I’m not a display expert, but a company that is, DisplayMate Technologies, rated the display of the Samsung Galaxy Tab S as the best on any tablet.

To my eyes, and those of a colleague I asked, the Samsung’s display was very sharp, vivid and appealing. But both of us felt that primary colors were oversaturated in multiple photos — many taken by pros — of scenes where we had been present. To us, the same photos seemed to have more realistic colors when viewed on the iPad Air. This was true even though I was using the Samsung’s “Adaptive Display” feature, which adjusts the screen for things like pictures and videos in key apps, including the photo-gallery app I was using.

Whether digital pictures match reality is obviously subjective, and something that users will have to judge for themselves.

The hardware was fast and fluid, and includes a feature that the iPad lacks — a slot for an optional memory card.

This new Samsung did very well in my tough tablet-battery test, where I crank the screen brightness to 75 percent, keep the Wi-Fi on while collecting email in the background, and play videos back to back until the battery dies. It logged a very impressive 11 hours and 14 minutes, the second-longest result I’ve ever gotten on the test. The best was the 12 hours and 13 minutes posted by the iPad Air.

Samsung also offers an option called “Ultra power saving mode” that can extend the use of the tablet, albeit by changing the screen from color to grayscale, restricting you to only certain apps, and turning off Internet access.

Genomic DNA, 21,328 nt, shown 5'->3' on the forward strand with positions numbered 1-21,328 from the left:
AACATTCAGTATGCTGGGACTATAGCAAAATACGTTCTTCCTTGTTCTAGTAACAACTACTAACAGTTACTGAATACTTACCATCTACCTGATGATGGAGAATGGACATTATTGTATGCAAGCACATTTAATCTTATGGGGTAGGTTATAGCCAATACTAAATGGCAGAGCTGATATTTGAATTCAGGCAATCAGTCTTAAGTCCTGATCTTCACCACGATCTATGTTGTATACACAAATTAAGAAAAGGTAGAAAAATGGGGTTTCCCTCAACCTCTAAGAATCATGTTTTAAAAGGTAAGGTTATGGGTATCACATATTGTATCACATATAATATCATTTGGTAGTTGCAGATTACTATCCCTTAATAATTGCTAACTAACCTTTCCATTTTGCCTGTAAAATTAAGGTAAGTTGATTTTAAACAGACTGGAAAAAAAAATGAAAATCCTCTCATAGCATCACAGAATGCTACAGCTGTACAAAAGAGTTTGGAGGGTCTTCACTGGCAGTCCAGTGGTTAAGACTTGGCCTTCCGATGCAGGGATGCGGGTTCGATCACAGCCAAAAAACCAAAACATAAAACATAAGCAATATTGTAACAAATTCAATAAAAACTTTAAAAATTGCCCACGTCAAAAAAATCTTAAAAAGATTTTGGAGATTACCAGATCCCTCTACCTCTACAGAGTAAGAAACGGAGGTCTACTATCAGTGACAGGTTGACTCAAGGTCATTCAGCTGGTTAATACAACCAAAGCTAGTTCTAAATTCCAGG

Where this device left me unimpressed was in the software. There are some nice features, like a Kids Mode, and a free music-streaming service called Milk. There’s also a new, visually rich magazine app called Papergarden. And, as in earlier Samsung tablets, you can run two apps at once, in a split screen.

The tablet is also packed with free promotions that Samsung calls “gifts.” These include free subscriptions to various online newspapers and magazines, including Bloomberg Businessweek, and a year of free in-flight Wi-Fi from GoGo.

However, just as in its latest Galaxy S phone, Samsung has loaded a confusing array of duplicate apps into this tablet; generally, one from Google and one from Samsung itself. So there are two calendars, two browsers, two video players, two music players and two photo galleries, among others. In many cases, the device asks users which one to use when, say, opening a Web page or viewing a photo, but there’s no easy way to decide.

Samsung says it does this because its own apps support functions that Google’s don’t, such as stylus features used on its separate Note series of devices.

Also, the new Samsung only has access to an undisclosed, but limited, number of apps in the Google Play store that have been specially optimized for tablets. By contrast, Apple claims that more than 500,000 tablet-optimized apps are in its App store.

All in all, the Galaxy Tab S 10.5 is a very good premium tablet, especially if judged on hardware specs. I just wish the software was as impressive as the hardware.